Checksum

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Effect of a typical checksum function (the Unix cksum utility)

A checksum or hash sum is a small-size datum from an arbitrary block of digital data for the purpose of detecting errors which may have been introduced during its transmission or storage. It is usually applied to an installation file after it is received from the download server. By themselves checksums are often used to verify data integrity, but should not be relied upon to also verify data authenticity.

The actual procedure which yields the checksum, given a data input is called a checksum function or checksum algorithm. Depending on its design goals, a good checksum algorithm will usually output a significantly different value, even for small changes made to the input. This is especially true of cryptographic hash functions, which may be used to detect many data corruption errors and verify overall data integrity; if the computed checksum for the current data input matches the stored value of a previously computed checksum, there is a very high probability the data has not been accidentally altered or corrupted.

Checksum functions are related to hash functions, fingerprints, randomization functions, and cryptographic hash functions. However, each of those concepts has different applications and therefore different design goals. Checksums are used as cryptographic primitives in larger authentication algorithms. For cryptographic systems with these two specific design goals, see HMAC.

Check digits and parity bits are special cases of checksums, appropriate for small blocks of data (such as Social Security numbers, bank account numbers, computer words, single bytes, etc.). Some error-correcting codes are based on special checksums which not only detect common errors but also allow the original data to be recovered in certain cases.

Checksum algorithms[edit]

Parity byte or parity word[edit]

The simplest checksum algorithm is the so-called longitudinal parity check, which breaks the data into "words" with a fixed number n of bits, and then computes the exclusive or of all those words. The result is appended to the message as an extra word. To check the integrity of a message, the receiver computes the exclusive or (XOR) of all its words, including the checksum; if the result is not a word with n zeros, the receiver knows a transmission error occurred.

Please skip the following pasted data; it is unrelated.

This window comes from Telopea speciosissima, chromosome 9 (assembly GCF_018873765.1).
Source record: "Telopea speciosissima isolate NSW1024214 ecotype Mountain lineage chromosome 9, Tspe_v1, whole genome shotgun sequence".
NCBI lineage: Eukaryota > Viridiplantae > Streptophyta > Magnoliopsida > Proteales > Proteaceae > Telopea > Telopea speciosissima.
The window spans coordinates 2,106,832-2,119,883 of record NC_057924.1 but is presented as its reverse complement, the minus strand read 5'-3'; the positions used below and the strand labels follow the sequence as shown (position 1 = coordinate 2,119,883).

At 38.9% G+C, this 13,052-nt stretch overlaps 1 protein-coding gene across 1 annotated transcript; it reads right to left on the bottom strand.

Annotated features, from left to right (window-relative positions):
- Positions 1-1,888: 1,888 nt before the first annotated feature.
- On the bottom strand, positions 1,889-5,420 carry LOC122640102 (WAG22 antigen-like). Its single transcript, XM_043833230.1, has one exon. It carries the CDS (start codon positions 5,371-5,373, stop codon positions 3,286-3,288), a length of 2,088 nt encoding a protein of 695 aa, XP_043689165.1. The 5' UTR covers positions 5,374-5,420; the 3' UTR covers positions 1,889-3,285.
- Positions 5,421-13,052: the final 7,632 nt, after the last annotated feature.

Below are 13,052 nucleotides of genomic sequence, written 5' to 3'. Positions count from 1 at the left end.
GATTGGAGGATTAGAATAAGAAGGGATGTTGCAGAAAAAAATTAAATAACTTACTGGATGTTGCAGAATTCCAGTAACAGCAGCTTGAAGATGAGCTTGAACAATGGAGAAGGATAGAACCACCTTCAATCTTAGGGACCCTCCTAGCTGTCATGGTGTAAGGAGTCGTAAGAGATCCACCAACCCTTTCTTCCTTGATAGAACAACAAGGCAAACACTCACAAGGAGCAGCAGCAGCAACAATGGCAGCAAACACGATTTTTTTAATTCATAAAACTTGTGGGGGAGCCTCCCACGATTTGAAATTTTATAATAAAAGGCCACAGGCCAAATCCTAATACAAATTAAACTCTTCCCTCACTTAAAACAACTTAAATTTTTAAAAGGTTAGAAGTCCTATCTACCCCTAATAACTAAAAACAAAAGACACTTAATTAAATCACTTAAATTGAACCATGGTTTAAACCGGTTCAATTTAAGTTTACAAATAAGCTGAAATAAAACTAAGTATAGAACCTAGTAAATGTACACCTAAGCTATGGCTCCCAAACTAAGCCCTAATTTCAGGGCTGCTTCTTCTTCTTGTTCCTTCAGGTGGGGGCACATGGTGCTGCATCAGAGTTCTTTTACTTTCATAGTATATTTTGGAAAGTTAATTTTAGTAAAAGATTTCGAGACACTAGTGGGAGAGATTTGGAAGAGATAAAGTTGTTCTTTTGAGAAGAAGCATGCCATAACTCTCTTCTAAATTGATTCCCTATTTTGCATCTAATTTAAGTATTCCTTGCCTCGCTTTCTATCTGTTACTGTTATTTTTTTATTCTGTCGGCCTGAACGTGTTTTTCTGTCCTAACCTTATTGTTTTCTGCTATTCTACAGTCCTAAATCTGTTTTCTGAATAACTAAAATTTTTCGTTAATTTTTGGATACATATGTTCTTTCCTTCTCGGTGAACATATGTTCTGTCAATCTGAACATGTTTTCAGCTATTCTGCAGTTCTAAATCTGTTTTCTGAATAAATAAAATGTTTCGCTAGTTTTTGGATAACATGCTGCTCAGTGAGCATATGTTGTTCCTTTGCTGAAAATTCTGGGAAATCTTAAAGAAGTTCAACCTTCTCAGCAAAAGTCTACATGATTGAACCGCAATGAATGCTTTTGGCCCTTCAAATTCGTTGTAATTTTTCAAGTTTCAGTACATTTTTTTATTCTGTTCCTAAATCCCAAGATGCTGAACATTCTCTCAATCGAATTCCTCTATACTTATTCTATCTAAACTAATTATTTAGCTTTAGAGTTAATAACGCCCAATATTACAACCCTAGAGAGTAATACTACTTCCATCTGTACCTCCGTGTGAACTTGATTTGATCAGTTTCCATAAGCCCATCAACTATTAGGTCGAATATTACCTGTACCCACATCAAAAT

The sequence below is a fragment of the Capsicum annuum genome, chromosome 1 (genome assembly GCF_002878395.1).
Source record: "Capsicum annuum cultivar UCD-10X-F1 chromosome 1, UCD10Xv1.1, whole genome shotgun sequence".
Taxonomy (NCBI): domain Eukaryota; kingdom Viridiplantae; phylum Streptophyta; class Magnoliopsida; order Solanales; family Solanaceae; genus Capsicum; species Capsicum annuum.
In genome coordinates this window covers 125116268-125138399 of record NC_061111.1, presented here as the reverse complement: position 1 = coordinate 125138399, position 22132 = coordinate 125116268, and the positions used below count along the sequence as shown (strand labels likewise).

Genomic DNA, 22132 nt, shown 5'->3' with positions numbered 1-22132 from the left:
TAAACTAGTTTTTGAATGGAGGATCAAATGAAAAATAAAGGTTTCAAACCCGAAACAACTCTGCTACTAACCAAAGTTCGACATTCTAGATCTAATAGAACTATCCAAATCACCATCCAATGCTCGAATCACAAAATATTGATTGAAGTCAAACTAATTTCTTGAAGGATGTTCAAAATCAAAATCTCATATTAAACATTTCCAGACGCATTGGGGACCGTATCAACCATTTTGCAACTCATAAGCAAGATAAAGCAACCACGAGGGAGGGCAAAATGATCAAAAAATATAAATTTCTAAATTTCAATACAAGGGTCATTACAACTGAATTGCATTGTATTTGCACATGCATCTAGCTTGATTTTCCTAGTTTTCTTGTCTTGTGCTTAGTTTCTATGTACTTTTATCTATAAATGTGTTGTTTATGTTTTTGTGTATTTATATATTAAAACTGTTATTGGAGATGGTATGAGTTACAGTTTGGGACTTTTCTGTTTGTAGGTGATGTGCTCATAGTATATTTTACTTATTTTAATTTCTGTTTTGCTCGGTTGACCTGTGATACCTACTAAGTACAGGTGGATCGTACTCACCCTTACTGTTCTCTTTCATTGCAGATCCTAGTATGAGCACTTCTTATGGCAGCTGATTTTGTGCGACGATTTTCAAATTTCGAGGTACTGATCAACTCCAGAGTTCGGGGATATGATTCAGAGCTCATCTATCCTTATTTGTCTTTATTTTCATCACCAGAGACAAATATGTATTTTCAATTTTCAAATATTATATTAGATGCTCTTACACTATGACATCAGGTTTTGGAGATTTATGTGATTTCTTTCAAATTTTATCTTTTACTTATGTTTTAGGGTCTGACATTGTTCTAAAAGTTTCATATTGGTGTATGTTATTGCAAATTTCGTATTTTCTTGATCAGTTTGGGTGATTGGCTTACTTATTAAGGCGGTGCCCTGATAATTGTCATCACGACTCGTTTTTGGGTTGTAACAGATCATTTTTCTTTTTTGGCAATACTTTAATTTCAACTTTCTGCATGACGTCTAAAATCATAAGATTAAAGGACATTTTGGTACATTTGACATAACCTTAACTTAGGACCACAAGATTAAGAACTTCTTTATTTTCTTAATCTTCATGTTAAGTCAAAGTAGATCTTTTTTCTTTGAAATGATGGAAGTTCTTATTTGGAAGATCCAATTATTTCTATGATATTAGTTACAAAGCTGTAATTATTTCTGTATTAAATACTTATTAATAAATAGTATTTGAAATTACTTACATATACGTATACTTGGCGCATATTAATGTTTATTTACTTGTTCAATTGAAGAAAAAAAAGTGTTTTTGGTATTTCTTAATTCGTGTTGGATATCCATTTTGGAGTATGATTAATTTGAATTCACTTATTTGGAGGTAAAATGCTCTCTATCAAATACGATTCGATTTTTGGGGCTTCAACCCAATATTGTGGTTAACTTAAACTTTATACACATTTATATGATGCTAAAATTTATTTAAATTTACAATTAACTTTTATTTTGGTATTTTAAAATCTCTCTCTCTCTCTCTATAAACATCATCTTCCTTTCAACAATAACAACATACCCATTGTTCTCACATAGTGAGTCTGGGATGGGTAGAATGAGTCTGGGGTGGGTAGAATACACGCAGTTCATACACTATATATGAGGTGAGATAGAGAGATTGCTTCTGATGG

With this checksum, any transmission error which flips a single bit of the message, or an odd number of bits, will be detected as an incorrect checksum. However, an error which affects two bits will not be detected if those bits lie at the same position in two distinct words. Also swapping of two or more words will not be detected. If the affected bits are independently chosen at random, the probability of a two-bit error being undetected is 1/n.

Modular sum[edit]

A variant of the previous algorithm is to add all the "words" as unsigned binary numbers, discarding any overflow bits, and append the two's complement of the total as the checksum. To validate a message, the receiver adds all the words in the same manner, including the checksum; if the result is not a word full of zeros, an error must have occurred. This variant too detects any single-bit error, but the promodular sum is used in SAE J1708.[1]

Position-dependent checksums[edit]

The simple checksums described above fail to detect some common errors which affect many bits at once, such as changing the order of data words, or inserting or deleting words with all bits set to zero. The checksum algorithms most used in practice, such as Fletcher's checksum, Adler-32, and cyclic redundancy checks (CRCs), address these weaknesses by considering not only the value of each word but also its position in the sequence. This feature generally increases the cost of computing the checksum.

General considerations[edit]

A single-bit transmission error then corresponds to a displacement from a valid corner (the correct message and checksum) to one of the m adjacent corners. An error which affects k bits moves the message to a corner which is k steps removed from its correct corner. The goal of a good checksum algorithm is to spread the valid corners as far from each other as possible, so as to increase the likelihood "typical" transmission errors will end up in an invalid corner.

See also[edit]

General topic

Error correction

Hash functions

References[edit]

  1. ^ "SAE J1708". Kvaser.com. Archived from the original on 11 December 2013. 

External links[edit]

  • Additive Checksums (C) theory from Barr Group
  • checksum, a fast file, folder and drive hashing application for Windows, which computes MD5, SHA-1 and BLAKE2 hashes.
  • MD5 and SHA-1 tool from Microsoft.com
  • Jacksum, is a Java-based application that supports a large number of algorithms for computing and verifying checksums, CRCs and message digests
  • RHash, a C-based application which supports recursion and many other unique features
  • jdigest, a Java-based tool from Google which works MD5 and SHA sums for Windows via right-clicking
  • Hash Generator and Validation Tool (Hash), a command-prompt utility which will generate/validate several types of hash values for multiple files and directory trees.